Every time she visits the Galapagos, Lauren must wonder about the hand of fate. Her grandmother, a Norwegian, almost moved to the Galapagos in the 1920s in response to an ad placed by the government of Ecuador seeking settlers to establish a new fish cannery.
A flip of a coin sent her to the United States instead. So Lauren grew up exploring the lakes and streams of Minnesota and Wisconsin. After studying economics in college, she joined the Peace Corps and found herself working with a farmers' cooperative in Paraguay. Lauren quickly realized there were practical, economic ways to sustain local livelihoods without devastating the environment.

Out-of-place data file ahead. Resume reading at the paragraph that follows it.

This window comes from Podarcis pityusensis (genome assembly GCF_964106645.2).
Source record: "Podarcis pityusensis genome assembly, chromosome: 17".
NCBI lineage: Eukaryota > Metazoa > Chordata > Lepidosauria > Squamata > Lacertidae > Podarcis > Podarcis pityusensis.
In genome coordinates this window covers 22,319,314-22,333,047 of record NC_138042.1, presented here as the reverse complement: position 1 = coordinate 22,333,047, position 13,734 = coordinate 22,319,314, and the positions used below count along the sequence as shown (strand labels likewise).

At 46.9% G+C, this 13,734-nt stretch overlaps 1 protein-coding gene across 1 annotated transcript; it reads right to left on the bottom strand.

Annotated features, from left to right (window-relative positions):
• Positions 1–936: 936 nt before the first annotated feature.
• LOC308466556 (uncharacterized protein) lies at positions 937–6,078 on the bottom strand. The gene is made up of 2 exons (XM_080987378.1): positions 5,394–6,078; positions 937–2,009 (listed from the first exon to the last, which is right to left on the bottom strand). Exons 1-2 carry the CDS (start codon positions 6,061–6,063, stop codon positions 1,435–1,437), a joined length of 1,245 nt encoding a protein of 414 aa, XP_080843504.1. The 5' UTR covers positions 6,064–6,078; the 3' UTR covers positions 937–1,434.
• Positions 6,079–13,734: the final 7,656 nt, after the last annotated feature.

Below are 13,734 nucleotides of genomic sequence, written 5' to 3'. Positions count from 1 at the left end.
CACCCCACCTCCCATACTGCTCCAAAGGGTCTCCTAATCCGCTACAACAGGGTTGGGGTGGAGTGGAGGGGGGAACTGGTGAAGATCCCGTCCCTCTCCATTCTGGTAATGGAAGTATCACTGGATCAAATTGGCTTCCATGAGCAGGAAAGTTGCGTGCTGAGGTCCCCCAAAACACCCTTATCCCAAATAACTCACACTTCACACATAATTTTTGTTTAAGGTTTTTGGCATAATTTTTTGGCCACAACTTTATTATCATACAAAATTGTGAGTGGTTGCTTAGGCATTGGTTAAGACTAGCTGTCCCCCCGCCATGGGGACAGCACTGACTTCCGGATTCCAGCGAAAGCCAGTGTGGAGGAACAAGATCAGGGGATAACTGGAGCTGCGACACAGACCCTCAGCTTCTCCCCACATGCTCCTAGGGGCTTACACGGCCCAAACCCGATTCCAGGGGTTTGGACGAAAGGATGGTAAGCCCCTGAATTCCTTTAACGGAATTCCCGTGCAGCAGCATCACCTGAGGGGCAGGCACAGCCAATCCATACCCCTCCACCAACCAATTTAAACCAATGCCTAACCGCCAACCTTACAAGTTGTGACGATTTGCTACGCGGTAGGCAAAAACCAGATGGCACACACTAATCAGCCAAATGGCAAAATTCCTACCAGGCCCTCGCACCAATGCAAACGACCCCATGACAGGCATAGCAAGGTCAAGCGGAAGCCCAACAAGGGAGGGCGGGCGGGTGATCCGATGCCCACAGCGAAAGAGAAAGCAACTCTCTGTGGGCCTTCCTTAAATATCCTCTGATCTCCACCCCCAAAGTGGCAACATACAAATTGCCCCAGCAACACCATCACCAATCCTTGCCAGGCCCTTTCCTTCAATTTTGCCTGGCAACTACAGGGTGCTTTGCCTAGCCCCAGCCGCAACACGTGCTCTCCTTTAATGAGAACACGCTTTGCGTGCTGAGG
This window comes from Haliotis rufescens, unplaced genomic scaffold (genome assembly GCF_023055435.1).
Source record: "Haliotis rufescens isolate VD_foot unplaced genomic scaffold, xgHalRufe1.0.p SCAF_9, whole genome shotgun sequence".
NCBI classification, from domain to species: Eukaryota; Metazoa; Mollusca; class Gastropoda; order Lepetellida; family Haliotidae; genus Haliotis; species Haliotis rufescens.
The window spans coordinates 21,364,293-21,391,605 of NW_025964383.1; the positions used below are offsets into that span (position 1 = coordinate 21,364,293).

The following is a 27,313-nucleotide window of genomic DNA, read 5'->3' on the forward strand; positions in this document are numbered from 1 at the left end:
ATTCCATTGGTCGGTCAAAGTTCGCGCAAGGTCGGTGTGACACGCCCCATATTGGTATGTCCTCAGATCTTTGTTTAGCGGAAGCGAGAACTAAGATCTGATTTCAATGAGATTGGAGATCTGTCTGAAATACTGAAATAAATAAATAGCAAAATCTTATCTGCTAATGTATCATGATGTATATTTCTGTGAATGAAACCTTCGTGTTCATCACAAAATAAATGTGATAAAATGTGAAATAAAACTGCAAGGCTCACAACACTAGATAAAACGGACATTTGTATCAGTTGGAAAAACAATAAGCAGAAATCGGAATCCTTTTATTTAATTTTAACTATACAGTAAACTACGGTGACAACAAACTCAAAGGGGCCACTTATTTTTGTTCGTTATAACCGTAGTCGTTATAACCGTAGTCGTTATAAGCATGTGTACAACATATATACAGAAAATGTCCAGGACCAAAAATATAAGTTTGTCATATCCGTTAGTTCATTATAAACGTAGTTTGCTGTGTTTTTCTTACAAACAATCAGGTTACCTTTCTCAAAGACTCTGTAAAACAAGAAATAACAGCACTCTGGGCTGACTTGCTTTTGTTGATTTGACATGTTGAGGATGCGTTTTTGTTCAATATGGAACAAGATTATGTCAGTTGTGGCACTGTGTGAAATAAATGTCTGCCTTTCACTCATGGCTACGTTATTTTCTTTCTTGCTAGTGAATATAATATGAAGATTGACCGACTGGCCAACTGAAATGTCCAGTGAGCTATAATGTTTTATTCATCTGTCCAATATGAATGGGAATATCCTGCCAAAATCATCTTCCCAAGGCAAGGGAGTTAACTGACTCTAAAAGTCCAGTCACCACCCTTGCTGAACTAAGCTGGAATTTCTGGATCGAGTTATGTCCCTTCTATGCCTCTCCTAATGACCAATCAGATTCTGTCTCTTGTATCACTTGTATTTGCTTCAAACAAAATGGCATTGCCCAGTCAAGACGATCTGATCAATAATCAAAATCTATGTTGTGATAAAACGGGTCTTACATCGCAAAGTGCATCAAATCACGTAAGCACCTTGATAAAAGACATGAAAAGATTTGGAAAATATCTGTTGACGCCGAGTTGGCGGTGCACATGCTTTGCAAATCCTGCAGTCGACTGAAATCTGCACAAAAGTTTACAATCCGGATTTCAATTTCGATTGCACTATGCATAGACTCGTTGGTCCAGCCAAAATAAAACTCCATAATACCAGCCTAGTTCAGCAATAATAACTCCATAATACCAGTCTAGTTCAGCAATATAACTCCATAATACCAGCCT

Lauren spent five years with the Peace Corps and worked for the Inter-American Foundation before joining WWF in 1993, where she began applying her views about economics and conservation to the Galapagos. Tourism is the single biggest threat to the islands, straining infrastructure and prompting a population explosion in recent years - all of which pose great risk to the islands' many unique species. "With more people living on the islands, you have increased demand for energy, schools, social services - and you have a growing human footprint including an increased demand for electricity, water, schools, roads, housing, and other basic services" she says. "You also risk the introduction of a plague or a new species that could devastate an island."